Physical rehabilitation provider’s patient testimonials result in $25,000 OCR settlement and admission of civil liability

On Feb 16, 2016, the U.S. Department of Health & Human Services Office for Civil Legal rights (OCR) introduced it had joined into a contract with Complete P.T., Pool & Land Physical Rehabilitation, Corporation. (CPT), an actual therapy practice situated in California, to solve HIPAA violations developing from CPT’s impermissible disclosure of protected health information (PHI) on its website by means of patient testimonials.

OCR started an analysis this year and figured that CPT had impermissibly revealed PHI on its website without acquiring HIPAA-compliant authorizations. Particularly, CPT published patient testimonials, including full names and full face photographs, without acquiring valid authorizations in the people recognized within the testimonials. OCR came to the conclusion that CPT violated the HIPAA’s Privacy Rule by neglecting to reasonably safeguard PHI, impermissibly disclosing PHI, and neglecting to implement guidelines and methods made to ensure compliance using the Privacy Rule’s authorization needs.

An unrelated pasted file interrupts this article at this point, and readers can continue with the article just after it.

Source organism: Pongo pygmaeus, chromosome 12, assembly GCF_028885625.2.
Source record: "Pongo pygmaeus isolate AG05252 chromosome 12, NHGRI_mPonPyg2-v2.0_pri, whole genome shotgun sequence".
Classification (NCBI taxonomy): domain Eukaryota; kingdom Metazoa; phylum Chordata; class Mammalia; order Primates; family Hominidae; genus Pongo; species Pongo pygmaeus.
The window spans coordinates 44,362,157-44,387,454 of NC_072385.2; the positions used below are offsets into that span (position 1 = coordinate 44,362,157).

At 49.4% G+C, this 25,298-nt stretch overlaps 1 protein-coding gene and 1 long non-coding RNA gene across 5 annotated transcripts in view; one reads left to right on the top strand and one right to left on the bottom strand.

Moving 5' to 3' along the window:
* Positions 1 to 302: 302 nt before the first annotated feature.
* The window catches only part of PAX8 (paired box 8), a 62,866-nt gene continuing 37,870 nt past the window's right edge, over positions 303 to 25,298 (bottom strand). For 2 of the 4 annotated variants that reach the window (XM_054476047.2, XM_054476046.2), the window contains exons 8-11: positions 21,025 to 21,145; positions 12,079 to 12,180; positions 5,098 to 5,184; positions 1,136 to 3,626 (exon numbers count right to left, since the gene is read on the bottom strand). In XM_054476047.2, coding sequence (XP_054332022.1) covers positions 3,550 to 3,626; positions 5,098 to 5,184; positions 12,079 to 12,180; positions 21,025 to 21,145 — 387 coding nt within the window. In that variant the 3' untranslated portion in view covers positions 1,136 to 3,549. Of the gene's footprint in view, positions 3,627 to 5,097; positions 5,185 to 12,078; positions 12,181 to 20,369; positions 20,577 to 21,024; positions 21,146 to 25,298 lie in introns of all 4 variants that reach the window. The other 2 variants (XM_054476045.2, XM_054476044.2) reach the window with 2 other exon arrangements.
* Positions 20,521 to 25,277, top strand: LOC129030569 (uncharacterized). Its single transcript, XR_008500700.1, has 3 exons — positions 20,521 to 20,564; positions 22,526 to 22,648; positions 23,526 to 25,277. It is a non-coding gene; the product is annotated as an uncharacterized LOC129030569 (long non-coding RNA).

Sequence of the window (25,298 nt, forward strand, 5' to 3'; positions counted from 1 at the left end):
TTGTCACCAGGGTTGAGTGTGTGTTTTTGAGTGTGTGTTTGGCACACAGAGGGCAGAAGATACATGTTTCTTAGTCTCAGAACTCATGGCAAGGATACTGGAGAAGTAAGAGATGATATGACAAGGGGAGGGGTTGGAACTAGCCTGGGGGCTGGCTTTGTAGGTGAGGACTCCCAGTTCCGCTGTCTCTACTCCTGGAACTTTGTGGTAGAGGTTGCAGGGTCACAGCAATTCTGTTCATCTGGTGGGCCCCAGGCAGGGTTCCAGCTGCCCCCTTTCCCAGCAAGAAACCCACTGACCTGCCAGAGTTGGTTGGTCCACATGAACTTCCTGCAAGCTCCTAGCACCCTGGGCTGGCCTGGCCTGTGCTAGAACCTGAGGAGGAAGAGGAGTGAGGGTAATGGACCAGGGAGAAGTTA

Included in the resolution agreement, CPT accepted civil liability for breaking the Privacy Rule, decided to pay $25,000, and joined right into a three-year corrective plan of action (CAP) with OCR. The CAP requires CPT to build up and implement written guidelines and methods to make sure Privacy Rule compliance which include, but aren’t restricted to, measures that address (i) allowable uses and disclosures of PHI, and (ii) individual authorization needs. The CAP also requires CPT to supply workforce training on its HIPAA guidelines and methods subjects CPT to increased confirming needs associated with HIPAA violations and obligates CPT to submit annual CAP-compliance reviews. Additionally to individuals conditions-that are standard in OCR corrective action plans-the CAP also requires CPT to get rid of all PHI from the website that it doesn’t possess a valid HIPAA-compliant authorization by Feb 12, 2016.

For medical service providers and providers susceptible to HIPAA, OCR’s resolution agreement with CPT is especially significant for 2 reasons:

  1. CPT’s failure to obtain valid authorizations from patients before posting their names and faces on its website represents a straightforward violation of a basic HIPAA requirement that HIPAA-covered entities must be aware of, and comply with, especially in connection with marketing activities that utilize PHI; and
  2. CPT was required to admit civil liability for violating the Privacy Rule, a departure from previous OCR resolution agreements that customarily contain “No Admission” provisions explicitly rejecting any admission of liability. This appears to be the first time a covered entity has been required to admit civil liability as part of a resolution agreement, and may portend a new approach by OCR to investigating and resolving HIPAA complaints.

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